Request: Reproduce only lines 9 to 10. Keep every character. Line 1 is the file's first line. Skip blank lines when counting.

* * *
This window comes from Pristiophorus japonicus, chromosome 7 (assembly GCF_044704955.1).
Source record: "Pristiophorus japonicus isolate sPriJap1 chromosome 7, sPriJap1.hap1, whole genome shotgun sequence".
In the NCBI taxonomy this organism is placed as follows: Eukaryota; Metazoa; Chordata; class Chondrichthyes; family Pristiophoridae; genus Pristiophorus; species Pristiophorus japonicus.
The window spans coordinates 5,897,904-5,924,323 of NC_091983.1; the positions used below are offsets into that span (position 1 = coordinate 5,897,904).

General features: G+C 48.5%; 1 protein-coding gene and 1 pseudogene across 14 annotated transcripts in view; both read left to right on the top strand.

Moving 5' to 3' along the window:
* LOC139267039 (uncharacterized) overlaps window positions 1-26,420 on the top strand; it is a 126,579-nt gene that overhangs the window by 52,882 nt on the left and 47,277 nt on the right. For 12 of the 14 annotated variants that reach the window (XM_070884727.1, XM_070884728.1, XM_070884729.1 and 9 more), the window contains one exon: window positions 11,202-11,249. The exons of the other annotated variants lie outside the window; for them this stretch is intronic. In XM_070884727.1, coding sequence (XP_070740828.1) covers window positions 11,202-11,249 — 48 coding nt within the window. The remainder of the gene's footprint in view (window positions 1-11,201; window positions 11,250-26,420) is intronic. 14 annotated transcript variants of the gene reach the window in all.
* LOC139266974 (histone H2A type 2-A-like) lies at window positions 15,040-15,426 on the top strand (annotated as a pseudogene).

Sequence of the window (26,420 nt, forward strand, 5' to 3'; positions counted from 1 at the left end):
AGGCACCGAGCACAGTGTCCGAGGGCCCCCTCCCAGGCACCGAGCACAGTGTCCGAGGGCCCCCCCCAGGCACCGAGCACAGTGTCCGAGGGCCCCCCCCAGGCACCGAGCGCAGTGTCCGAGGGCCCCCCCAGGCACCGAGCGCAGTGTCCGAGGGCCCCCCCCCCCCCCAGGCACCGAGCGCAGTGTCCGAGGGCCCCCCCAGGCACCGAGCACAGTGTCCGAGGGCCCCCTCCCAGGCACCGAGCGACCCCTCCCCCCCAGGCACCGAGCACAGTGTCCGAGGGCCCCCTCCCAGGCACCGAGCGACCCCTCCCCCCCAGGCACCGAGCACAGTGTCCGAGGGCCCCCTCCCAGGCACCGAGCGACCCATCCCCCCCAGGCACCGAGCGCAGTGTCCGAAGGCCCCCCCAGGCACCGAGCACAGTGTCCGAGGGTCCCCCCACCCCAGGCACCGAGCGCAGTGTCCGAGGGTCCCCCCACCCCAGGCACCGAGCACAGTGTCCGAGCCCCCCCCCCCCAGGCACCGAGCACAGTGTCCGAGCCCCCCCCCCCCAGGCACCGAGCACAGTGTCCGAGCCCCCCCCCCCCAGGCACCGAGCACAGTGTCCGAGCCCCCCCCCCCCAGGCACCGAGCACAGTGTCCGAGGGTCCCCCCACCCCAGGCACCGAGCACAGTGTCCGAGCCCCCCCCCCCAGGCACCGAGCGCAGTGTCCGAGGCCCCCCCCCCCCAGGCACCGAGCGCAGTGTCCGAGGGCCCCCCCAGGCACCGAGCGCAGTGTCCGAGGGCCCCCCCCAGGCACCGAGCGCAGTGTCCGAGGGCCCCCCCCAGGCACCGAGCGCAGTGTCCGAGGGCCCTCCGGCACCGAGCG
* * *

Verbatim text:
Sequence of the window (26,420 nt, forward strand, 5' to 3'; positions counted from 1 at the left end):
AGGCACCGAGCACAGTGTCCGAGGGCCCCCTCCCAGGCACCGAGCACAGTGTCCGAGGGCCCCCCCCAGGCACCGAGCACAGTGTCCGAGGGCCCCCCCCAGGCACCGAGCGCAGTGTCCGAGGGCCCCCCCAGGCACCGAGCGCAGTGTCCGAGGGCCCCCCCCCCCCCCAGGCACCGAGCGCAGTGTCCGAGGGCCCCCCCAGGCACCGAGCACAGTGTCCGAGGGCCCCCTCCCAGGCACCGAGCGACCCCTCCCCCCCAGGCACCGAGCACAGTGTCCGAGGGCCCCCTCCCAGGCACCGAGCGACCCCTCCCCCCCAGGCACCGAGCACAGTGTCCGAGGGCCCCCTCCCAGGCACCGAGCGACCCATCCCCCCCAGGCACCGAGCGCAGTGTCCGAAGGCCCCCCCAGGCACCGAGCACAGTGTCCGAGGGTCCCCCCACCCCAGGCACCGAGCGCAGTGTCCGAGGGTCCCCCCACCCCAGGCACCGAGCACAGTGTCCGAGCCCCCCCCCCCCAGGCACCGAGCACAGTGTCCGAGCCCCCCCCCCCCAGGCACCGAGCACAGTGTCCGAGCCCCCCCCCCCCAGGCACCGAGCACAGTGTCCGAGCCCCCCCCCCCCAGGCACCGAGCACAGTGTCCGAGGGTCCCCCCACCCCAGGCACCGAGCACAGTGTCCGAGCCCCCCCCCCCAGGCACCGAGCGCAGTGTCCGAGGCCCCCCCCCCCCAGGCACCGAGCGCAGTGTCCGAGGGCCCCCCCAGGCACCGAGCGCAGTGTCCGAGGGCCCCCCCCAGGCACCGAGCGCAGTGTCCGAGGGCCCCCCCCAGGCACCGAGCGCAGTGTCCGAGGGCCCTCCGGCACCGAGCG